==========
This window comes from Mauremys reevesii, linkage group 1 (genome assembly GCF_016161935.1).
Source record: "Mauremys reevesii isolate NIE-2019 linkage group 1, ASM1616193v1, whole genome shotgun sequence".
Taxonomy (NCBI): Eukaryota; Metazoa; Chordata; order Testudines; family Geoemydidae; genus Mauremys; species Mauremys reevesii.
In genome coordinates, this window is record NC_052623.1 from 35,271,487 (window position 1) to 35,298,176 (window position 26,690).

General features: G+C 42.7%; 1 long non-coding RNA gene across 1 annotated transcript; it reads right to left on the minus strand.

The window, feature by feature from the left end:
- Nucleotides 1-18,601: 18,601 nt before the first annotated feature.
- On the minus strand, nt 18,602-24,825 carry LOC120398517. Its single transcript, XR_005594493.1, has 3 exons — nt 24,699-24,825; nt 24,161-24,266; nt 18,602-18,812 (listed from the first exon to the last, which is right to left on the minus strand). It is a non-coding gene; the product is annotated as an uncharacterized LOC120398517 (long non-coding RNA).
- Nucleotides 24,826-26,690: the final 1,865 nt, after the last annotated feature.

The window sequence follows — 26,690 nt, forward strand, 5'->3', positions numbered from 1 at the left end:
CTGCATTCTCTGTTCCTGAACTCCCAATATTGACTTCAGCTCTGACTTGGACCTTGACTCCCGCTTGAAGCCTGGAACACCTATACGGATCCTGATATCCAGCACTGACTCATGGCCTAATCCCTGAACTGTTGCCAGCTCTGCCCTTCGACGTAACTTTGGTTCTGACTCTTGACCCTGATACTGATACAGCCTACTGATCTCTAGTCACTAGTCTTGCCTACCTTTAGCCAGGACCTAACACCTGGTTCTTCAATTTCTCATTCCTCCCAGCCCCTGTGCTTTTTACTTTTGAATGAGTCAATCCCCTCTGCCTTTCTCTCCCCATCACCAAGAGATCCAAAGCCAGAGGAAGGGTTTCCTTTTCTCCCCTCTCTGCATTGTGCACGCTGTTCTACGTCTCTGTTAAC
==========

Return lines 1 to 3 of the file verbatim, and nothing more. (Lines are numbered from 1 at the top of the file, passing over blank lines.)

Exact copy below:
This window comes from Mauremys reevesii, linkage group 1 (genome assembly GCF_016161935.1).
Source record: "Mauremys reevesii isolate NIE-2019 linkage group 1, ASM1616193v1, whole genome shotgun sequence".
Taxonomy (NCBI): Eukaryota; Metazoa; Chordata; order Testudines; family Geoemydidae; genus Mauremys; species Mauremys reevesii.